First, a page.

Bill Moyers: Screening and Discussion of Rikers: An American Jail
A broadcast journalist for more than four decades, Bill Moyers had been recognized as one of the unique voices of our times, with more than 30 Emmys and many other distinguished awards. Yet Moyers says Rikers: An American Jail is the most important film that he has ever worked on. Mass incarceration in America, with over 2.2 million people packed into its jails and prisons, is the human rights crisis of our time. To understand the human toll of imprisonment, Moyers believes Rikers Island is a good place to start. One leader in criminal justice reform said, “Rikers is every jail, and every jail is Rikers.”
Rikers: An American Jail brings us face to face with men and women who have endured incarceration at Rikers Island. Their stories, told direct to camera, vividly describe the cruel arc of the Rikers experience—from the shock of entry to the extortion and control exercised by other inmates, the oppressive interaction with corrections officers, the beatings and stabbings, the torture of solitary confinement, and the many challenges of returning to the outside world. Moyers joins John Boland, Lenore Anderson and LaDoris Cordell to reflect on what factors have brought America to this human rights crisis, discussing the political climate for criminal justice reform and the importance of confronting what is being done in our name, with our tax dollars, purportedly for our safety. Join us for this important program that transcends Rikers and brings up issues that impact all Americans.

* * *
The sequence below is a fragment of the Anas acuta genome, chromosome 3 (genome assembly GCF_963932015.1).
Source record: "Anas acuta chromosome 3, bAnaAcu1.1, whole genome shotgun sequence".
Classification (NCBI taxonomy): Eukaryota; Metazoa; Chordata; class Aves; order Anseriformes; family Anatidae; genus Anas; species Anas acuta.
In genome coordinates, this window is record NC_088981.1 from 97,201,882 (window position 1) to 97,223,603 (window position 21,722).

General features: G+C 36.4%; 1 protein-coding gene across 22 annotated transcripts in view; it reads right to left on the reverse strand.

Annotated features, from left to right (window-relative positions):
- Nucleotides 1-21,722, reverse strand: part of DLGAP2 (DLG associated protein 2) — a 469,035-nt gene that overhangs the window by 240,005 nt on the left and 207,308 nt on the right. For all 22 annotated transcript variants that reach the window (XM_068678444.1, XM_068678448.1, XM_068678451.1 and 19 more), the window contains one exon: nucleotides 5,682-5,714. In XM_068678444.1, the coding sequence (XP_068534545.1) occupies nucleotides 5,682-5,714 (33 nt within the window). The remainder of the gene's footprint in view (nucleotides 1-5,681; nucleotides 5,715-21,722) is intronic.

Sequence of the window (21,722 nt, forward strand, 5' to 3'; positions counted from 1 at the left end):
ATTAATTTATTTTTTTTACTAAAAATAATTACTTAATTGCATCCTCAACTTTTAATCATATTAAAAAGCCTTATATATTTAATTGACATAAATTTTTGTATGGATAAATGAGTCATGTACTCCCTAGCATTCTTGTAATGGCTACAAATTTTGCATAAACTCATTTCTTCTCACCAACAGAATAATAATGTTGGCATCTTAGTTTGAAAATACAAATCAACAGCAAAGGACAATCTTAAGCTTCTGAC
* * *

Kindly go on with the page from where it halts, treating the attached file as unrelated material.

This program is sold out; no tickets will be sold at the door.
In association with KQED
All paid tickets include a box lunch.
Participants must register by noon on Wednesday, May 17.
The film Rikers: An American Jail contains some explicit language.
11:30 a.m. check-in
12–1:10 p.m. film screening
1:10–2:15 p.m. discussion